As people who know me already know, I own a bright orange – technically, Carousel Red – 1976 Trans-Am. I have owned it for a long time – some 30 years. It is not a concours-perfect restored show car. It is however in more or less the same overall condition it was in back in 1992, when I bought it at a now-defunct Oldsmobile dealership where some poor dude had traded it in on – god only knows – maybe a Bravada.
It was a one-owner, low miles car and all-original. By classic car evaluation standards, it would have qualified as a solid #2 car – meaning, one rung below a #1 car, which would be a car that appears as-new, with no apparent visual flaws such as chips or dings or faded anything and in mechanically-as-new operating condition, too.
The only way to possess a #1 car is to restore a #2 (or #3 or #4) car or to buy a #1 car, when it was a new car and keep it as new by never or almost-never driving it and keeping it stored in a garage where sun/weather will not age it.
My car is still a #2 car after all these years chiefly because shortly after I bought it, I bought a ’69 VW Squareback for $700 and drove it most of the time, while keeping the T/A out of the sun and weather. The Squareback is long gone, ruefully. It was an indomitable little rig that almost always ran, though it sometimes required a kick to the driver’s side rear quarter panel (to “re-set” the Bosch EFI system; VW was pretty much the first major car company to install EFI in mass-produced cars, way back in the late ’60s).
And I did not cringe when I saw the salt truck spreading sheetmetal death ahead of me. I loved that old VW but loved the fact that my TA wasn’t being eaten alive by rust even more. It still has almost no rust – excepting that slight paint-bubbling at the corner of the rear glass where water always got trapped and accelerated rust – even if the car was never driven in the salt.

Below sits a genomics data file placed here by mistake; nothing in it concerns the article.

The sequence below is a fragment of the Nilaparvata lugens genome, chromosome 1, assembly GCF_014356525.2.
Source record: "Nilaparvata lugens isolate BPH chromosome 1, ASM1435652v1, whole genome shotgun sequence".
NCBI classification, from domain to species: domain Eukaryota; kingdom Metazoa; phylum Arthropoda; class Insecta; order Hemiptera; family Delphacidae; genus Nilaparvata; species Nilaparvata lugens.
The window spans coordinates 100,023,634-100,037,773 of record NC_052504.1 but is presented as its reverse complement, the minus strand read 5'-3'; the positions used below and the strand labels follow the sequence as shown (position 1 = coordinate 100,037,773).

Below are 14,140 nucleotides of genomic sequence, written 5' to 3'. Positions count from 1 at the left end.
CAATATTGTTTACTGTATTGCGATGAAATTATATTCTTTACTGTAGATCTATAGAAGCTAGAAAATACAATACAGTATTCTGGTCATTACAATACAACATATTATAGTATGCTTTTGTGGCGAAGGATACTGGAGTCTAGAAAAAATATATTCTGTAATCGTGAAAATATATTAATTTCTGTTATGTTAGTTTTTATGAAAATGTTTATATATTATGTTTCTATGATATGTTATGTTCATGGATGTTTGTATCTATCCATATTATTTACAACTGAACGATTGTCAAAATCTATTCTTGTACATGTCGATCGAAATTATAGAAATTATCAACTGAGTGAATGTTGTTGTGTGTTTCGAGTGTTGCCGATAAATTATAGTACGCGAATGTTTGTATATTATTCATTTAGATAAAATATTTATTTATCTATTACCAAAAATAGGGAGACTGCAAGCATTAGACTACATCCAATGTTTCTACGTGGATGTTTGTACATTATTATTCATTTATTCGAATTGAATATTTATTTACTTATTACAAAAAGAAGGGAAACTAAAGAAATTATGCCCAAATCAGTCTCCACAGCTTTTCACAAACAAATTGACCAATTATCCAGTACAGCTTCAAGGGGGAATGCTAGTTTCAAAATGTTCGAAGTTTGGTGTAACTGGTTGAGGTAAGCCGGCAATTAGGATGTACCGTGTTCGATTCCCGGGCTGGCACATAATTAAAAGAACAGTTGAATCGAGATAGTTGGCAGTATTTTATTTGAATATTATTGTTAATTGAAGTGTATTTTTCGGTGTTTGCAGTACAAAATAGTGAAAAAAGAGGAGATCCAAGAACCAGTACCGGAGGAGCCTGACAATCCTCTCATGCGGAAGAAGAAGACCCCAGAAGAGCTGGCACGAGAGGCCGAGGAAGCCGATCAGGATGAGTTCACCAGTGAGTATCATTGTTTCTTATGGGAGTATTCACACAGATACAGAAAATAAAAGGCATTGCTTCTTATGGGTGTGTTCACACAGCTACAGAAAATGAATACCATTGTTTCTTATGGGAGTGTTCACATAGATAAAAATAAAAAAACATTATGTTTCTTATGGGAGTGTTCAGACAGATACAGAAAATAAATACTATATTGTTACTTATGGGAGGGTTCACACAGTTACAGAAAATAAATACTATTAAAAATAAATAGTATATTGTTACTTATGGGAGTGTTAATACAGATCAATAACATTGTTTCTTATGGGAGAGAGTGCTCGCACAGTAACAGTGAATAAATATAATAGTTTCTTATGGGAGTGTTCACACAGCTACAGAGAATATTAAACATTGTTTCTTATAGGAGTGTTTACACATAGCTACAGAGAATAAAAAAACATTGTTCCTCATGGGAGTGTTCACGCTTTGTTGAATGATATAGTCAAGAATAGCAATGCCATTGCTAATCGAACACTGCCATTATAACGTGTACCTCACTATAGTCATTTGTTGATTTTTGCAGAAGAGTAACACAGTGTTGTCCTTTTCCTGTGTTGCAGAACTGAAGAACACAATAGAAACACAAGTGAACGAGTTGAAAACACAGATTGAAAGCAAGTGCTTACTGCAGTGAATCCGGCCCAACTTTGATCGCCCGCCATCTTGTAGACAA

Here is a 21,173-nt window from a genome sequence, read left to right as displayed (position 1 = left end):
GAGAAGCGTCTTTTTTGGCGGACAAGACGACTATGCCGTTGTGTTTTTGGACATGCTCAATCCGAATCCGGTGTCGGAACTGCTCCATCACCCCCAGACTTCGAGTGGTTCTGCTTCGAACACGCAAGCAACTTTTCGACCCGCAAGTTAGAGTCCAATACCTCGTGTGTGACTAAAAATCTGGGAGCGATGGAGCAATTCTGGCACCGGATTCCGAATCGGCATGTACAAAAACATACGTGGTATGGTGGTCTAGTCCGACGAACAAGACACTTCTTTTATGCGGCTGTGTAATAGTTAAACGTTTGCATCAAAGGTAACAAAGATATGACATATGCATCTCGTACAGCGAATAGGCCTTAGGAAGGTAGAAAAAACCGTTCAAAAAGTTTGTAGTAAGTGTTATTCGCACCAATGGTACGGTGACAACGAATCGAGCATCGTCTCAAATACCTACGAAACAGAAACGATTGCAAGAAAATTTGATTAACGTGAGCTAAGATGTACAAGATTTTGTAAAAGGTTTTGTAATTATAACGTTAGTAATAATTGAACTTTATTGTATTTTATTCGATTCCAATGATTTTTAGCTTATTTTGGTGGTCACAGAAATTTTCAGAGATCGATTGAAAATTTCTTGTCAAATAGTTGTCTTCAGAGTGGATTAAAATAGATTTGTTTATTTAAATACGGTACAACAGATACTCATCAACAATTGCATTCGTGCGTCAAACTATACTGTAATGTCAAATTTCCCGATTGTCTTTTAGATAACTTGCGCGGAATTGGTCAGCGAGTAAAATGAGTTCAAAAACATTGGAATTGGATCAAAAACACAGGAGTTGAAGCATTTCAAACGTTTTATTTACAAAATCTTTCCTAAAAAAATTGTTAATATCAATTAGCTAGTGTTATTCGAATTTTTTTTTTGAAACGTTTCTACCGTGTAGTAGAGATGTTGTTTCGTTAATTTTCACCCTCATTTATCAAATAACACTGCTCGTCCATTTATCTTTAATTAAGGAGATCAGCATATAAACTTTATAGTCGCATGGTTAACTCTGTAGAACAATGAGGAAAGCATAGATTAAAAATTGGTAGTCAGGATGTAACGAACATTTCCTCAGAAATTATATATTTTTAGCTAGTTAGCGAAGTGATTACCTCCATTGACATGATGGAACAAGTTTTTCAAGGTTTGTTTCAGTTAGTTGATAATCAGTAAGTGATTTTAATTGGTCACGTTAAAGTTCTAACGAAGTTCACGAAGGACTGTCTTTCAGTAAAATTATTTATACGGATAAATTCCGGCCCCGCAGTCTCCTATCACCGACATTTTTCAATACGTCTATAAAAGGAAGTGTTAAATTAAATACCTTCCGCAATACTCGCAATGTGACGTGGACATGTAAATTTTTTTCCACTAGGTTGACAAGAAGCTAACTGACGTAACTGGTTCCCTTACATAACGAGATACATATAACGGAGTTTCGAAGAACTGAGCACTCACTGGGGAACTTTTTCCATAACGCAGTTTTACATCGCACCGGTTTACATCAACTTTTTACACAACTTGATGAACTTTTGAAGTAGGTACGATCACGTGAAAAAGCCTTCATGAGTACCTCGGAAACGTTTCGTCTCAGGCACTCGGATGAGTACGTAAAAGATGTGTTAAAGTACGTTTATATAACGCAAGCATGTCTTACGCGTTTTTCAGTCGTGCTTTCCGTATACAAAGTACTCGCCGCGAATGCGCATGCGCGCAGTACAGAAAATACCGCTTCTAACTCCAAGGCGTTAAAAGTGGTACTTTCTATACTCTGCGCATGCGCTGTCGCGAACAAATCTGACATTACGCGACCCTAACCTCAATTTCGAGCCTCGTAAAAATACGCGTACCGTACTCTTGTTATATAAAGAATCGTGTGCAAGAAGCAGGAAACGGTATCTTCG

This is nothing less than remarkable – as anyone who knows anything about cars from the ’70s and earlier already knows. They were just sort of slopped-together on the assembly line by indifferent UAW workers. Panel gaps and fitment issues that would result in a mass recall today (unless you’re Tesla) were typical back then. You were grateful if the paint job didn’t have someone’s thumb print in it.
From the factory.
The metal underneath the paint was generally good for about ten years or so – often, less – before it turned to iron oxide flakes. The Youf will not recall but those of us who were Youfs back then do. The only realistic way to prevent any car of that era from not rusting beyond salvation was to do to keep it off the road and keep it from getting wet.
This of course being paradoxical – even perverse – as regards machines that were built to be used. In rain – and snow. Most were. Which is why most aren’t around anymore. The handful that are are cars like my car, which was owned by someone who didn’t drive it much and (clearly) never, if ever, in the snow or rain. It was near pristine when I bought it more than 30 years ago – and even then, it was more than 16 years old. Well beyond the usual lifespan of cars like itself.
It is still nearly as pristine – less a few scuffs and dings acquired over the past 30 years as it was back in ’92. But only because I took care not to drive it much and never – ever – drove it in the rain, much less snow. I don’t even wash it except for once every five years or so – because water is death to those old cars. Instead, I use spray-bottle detailer, which gets the dust and grime off without getting water into the nooks and crannies.
It’s no longer perverse, either – because my car is no longer a conveyance, per se. It can convey me, of course – but that is not why I own it. I keep it because I like it. Because I like to drive it when it’s nice out. Because I like to look at it. And because it reminds me of what it used to be like, 30 years ago.
. . .
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